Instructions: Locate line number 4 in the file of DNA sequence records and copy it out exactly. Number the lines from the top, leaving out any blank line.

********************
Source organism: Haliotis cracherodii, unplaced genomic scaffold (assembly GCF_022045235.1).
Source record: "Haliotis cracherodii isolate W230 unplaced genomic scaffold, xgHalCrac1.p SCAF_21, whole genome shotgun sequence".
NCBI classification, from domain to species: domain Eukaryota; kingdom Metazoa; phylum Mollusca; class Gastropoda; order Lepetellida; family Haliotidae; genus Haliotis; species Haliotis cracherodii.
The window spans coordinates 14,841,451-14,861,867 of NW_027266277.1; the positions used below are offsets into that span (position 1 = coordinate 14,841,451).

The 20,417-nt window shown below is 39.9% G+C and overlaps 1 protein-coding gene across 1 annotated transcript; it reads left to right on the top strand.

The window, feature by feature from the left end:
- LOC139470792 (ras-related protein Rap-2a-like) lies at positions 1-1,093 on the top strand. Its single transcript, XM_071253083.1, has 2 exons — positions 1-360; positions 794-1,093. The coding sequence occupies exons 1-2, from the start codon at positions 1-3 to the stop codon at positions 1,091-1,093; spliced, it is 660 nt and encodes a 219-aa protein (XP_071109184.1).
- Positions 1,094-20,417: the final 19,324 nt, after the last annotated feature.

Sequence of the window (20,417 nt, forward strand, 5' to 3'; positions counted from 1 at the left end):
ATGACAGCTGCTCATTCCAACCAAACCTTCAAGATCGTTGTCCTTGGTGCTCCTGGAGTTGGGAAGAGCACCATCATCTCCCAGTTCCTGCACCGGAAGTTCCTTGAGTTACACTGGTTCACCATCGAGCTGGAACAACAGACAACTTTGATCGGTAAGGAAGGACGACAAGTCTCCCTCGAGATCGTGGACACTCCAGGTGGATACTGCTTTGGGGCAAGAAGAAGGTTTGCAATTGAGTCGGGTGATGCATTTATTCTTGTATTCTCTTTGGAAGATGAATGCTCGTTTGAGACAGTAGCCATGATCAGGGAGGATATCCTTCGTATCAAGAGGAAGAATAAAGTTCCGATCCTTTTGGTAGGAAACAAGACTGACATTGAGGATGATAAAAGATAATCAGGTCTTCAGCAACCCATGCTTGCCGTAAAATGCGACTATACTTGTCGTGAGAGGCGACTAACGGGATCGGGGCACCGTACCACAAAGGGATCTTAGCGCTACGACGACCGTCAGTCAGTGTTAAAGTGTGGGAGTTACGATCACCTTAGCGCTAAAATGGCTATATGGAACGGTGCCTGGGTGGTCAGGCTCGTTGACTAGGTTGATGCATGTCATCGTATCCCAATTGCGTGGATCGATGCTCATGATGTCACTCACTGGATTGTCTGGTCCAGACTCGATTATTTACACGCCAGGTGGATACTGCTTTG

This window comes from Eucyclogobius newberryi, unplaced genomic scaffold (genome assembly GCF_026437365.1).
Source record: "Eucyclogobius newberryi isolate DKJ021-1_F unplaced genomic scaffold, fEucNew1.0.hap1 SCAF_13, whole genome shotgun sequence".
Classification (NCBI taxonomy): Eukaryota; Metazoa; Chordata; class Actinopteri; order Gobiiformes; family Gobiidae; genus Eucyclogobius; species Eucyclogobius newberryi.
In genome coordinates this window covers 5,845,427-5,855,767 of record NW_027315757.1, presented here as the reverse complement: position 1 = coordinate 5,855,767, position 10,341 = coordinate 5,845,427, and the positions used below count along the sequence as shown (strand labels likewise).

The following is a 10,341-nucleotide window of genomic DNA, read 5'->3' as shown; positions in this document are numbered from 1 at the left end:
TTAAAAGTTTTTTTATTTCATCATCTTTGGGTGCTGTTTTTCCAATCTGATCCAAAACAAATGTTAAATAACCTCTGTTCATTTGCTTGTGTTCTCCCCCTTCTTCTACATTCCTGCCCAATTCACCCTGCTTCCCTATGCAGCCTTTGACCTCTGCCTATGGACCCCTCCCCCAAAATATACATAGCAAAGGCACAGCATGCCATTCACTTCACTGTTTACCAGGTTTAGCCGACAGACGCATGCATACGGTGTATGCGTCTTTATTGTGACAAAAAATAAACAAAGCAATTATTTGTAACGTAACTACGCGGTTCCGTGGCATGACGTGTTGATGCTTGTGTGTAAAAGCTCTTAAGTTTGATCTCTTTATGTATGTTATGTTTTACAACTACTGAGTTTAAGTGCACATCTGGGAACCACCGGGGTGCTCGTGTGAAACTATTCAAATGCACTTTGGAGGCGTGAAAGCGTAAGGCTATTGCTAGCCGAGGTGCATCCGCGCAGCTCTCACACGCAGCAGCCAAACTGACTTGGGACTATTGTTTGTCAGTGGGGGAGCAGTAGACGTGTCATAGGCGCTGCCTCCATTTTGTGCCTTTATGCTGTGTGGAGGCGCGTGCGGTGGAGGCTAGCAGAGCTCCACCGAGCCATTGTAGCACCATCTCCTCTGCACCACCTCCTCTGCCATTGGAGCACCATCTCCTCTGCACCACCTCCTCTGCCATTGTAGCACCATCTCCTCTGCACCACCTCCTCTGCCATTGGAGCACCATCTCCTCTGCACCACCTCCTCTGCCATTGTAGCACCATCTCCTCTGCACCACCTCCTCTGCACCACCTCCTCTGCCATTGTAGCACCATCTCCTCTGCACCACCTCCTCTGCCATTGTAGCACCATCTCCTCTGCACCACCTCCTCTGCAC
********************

The window spans coordinates 14,841,451-14,861,867 of NW_027266277.1; the positions used below are offsets into that span (position 1 = coordinate 14,841,451).